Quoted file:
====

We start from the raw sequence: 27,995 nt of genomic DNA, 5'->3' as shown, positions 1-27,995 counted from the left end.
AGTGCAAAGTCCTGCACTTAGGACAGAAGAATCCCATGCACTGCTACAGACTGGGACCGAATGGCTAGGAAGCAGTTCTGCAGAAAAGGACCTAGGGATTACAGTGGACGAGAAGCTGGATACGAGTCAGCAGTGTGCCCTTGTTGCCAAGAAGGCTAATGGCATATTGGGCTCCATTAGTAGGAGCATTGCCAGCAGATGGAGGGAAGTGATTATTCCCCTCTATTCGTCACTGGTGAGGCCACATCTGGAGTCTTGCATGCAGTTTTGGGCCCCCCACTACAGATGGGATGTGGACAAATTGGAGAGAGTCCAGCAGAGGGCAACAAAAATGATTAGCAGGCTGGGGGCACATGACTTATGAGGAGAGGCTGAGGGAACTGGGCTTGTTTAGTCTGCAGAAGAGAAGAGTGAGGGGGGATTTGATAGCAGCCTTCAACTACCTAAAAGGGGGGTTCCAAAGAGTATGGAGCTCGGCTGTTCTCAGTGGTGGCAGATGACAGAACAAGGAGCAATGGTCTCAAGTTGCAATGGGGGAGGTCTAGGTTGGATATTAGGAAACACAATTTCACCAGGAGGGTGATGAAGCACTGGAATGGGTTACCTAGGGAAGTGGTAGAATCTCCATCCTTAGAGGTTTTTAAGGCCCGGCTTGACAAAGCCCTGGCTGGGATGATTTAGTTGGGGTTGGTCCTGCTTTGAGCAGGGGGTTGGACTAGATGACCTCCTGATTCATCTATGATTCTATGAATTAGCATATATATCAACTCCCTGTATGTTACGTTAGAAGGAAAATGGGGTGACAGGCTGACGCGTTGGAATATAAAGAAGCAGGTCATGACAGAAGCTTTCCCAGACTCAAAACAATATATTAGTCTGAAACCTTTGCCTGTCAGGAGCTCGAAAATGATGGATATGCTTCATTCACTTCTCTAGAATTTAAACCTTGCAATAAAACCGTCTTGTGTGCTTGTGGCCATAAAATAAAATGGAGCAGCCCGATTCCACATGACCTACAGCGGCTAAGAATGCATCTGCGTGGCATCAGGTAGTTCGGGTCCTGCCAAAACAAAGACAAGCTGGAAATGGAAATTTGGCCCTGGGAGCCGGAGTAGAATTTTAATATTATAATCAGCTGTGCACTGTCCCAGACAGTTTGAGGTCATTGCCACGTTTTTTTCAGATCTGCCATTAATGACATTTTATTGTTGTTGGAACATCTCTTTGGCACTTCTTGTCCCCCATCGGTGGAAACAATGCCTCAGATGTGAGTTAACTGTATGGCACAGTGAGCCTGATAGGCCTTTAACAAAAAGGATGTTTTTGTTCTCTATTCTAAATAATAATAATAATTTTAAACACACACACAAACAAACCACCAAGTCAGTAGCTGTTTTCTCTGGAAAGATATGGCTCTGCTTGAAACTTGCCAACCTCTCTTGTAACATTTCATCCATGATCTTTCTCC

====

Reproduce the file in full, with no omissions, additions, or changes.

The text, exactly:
We start from the raw sequence: 27,995 nt of genomic DNA, 5'->3' as shown, positions 1-27,995 counted from the left end.
AGTGCAAAGTCCTGCACTTAGGACAGAAGAATCCCATGCACTGCTACAGACTGGGACCGAATGGCTAGGAAGCAGTTCTGCAGAAAAGGACCTAGGGATTACAGTGGACGAGAAGCTGGATACGAGTCAGCAGTGTGCCCTTGTTGCCAAGAAGGCTAATGGCATATTGGGCTCCATTAGTAGGAGCATTGCCAGCAGATGGAGGGAAGTGATTATTCCCCTCTATTCGTCACTGGTGAGGCCACATCTGGAGTCTTGCATGCAGTTTTGGGCCCCCCACTACAGATGGGATGTGGACAAATTGGAGAGAGTCCAGCAGAGGGCAACAAAAATGATTAGCAGGCTGGGGGCACATGACTTATGAGGAGAGGCTGAGGGAACTGGGCTTGTTTAGTCTGCAGAAGAGAAGAGTGAGGGGGGATTTGATAGCAGCCTTCAACTACCTAAAAGGGGGGTTCCAAAGAGTATGGAGCTCGGCTGTTCTCAGTGGTGGCAGATGACAGAACAAGGAGCAATGGTCTCAAGTTGCAATGGGGGAGGTCTAGGTTGGATATTAGGAAACACAATTTCACCAGGAGGGTGATGAAGCACTGGAATGGGTTACCTAGGGAAGTGGTAGAATCTCCATCCTTAGAGGTTTTTAAGGCCCGGCTTGACAAAGCCCTGGCTGGGATGATTTAGTTGGGGTTGGTCCTGCTTTGAGCAGGGGGTTGGACTAGATGACCTCCTGATTCATCTATGATTCTATGAATTAGCATATATATCAACTCCCTGTATGTTACGTTAGAAGGAAAATGGGGTGACAGGCTGACGCGTTGGAATATAAAGAAGCAGGTCATGACAGAAGCTTTCCCAGACTCAAAACAATATATTAGTCTGAAACCTTTGCCTGTCAGGAGCTCGAAAATGATGGATATGCTTCATTCACTTCTCTAGAATTTAAACCTTGCAATAAAACCGTCTTGTGTGCTTGTGGCCATAAAATAAAATGGAGCAGCCCGATTCCACATGACCTACAGCGGCTAAGAATGCATCTGCGTGGCATCAGGTAGTTCGGGTCCTGCCAAAACAAAGACAAGCTGGAAATGGAAATTTGGCCCTGGGAGCCGGAGTAGAATTTTAATATTATAATCAGCTGTGCACTGTCCCAGACAGTTTGAGGTCATTGCCACGTTTTTTTCAGATCTGCCATTAATGACATTTTATTGTTGTTGGAACATCTCTTTGGCACTTCTTGTCCCCCATCGGTGGAAACAATGCCTCAGATGTGAGTTAACTGTATGGCACAGTGAGCCTGATAGGCCTTTAACAAAAAGGATGTTTTTGTTCTCTATTCTAAATAATAATAATAATTTTAAACACACACACAAACAAACCACCAAGTCAGTAGCTGTTTTCTCTGGAAAGATATGGCTCTGCTTGAAACTTGCCAACCTCTCTTGTAACATTTCATCCATGATCTTTCTCC